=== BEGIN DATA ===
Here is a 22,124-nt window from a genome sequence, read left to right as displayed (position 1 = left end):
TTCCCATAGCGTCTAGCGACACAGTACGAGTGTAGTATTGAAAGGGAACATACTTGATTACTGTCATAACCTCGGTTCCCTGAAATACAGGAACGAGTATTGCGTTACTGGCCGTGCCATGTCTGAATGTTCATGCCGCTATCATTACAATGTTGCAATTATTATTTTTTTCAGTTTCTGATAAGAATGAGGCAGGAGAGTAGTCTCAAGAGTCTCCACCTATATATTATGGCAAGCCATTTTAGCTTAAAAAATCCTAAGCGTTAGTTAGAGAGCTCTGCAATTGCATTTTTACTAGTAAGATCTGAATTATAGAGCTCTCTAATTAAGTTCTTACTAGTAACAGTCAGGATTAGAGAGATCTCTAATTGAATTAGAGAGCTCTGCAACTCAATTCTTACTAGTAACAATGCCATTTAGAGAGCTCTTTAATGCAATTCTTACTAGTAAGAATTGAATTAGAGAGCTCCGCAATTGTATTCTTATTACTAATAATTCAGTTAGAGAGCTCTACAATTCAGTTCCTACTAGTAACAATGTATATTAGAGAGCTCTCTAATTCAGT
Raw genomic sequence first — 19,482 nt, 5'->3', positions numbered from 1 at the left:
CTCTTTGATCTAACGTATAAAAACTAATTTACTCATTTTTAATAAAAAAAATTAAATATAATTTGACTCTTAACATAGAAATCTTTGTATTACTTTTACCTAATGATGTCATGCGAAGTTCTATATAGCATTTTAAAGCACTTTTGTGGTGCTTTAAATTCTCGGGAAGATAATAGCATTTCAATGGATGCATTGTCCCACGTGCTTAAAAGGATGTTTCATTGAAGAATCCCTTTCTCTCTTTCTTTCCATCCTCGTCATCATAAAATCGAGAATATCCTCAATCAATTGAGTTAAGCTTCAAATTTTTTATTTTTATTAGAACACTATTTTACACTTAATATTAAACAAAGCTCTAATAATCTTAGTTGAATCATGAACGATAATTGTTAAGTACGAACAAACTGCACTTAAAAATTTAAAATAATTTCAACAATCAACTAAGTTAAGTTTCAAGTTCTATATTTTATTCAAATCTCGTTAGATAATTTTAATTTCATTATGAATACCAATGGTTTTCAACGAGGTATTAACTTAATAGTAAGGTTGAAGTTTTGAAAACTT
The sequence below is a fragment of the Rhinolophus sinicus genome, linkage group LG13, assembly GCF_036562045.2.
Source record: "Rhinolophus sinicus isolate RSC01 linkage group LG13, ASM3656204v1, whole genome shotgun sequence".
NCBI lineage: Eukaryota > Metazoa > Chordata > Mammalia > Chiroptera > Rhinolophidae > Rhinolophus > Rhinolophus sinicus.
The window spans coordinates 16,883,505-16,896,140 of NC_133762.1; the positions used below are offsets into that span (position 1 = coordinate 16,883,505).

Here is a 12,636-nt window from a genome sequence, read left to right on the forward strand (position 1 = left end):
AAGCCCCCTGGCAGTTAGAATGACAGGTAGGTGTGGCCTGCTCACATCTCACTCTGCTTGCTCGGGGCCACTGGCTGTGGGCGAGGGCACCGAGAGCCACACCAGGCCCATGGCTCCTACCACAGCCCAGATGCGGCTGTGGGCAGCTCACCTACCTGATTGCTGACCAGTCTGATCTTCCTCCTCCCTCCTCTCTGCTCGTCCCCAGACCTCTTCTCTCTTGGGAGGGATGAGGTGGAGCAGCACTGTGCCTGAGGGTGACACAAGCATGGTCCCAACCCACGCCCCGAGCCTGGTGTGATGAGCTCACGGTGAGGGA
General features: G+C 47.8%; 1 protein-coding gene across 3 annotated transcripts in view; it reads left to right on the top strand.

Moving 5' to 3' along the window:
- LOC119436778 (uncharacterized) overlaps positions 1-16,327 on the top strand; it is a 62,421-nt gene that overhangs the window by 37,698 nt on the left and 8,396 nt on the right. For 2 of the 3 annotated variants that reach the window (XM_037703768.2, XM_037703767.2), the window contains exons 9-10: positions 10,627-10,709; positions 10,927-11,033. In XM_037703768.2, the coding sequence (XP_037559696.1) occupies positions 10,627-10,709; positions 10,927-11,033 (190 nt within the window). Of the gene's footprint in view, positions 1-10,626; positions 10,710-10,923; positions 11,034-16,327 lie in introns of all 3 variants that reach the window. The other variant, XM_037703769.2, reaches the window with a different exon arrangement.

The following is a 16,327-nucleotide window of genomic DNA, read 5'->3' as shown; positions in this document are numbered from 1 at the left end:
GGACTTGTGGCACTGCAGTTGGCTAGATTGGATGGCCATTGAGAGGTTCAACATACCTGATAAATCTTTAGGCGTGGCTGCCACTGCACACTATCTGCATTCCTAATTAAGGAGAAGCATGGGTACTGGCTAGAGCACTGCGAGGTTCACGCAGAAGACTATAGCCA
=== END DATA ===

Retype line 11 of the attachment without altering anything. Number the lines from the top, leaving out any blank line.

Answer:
General features: G+C 47.8%; 1 protein-coding gene across 3 annotated transcripts in view; it reads left to right on the top strand.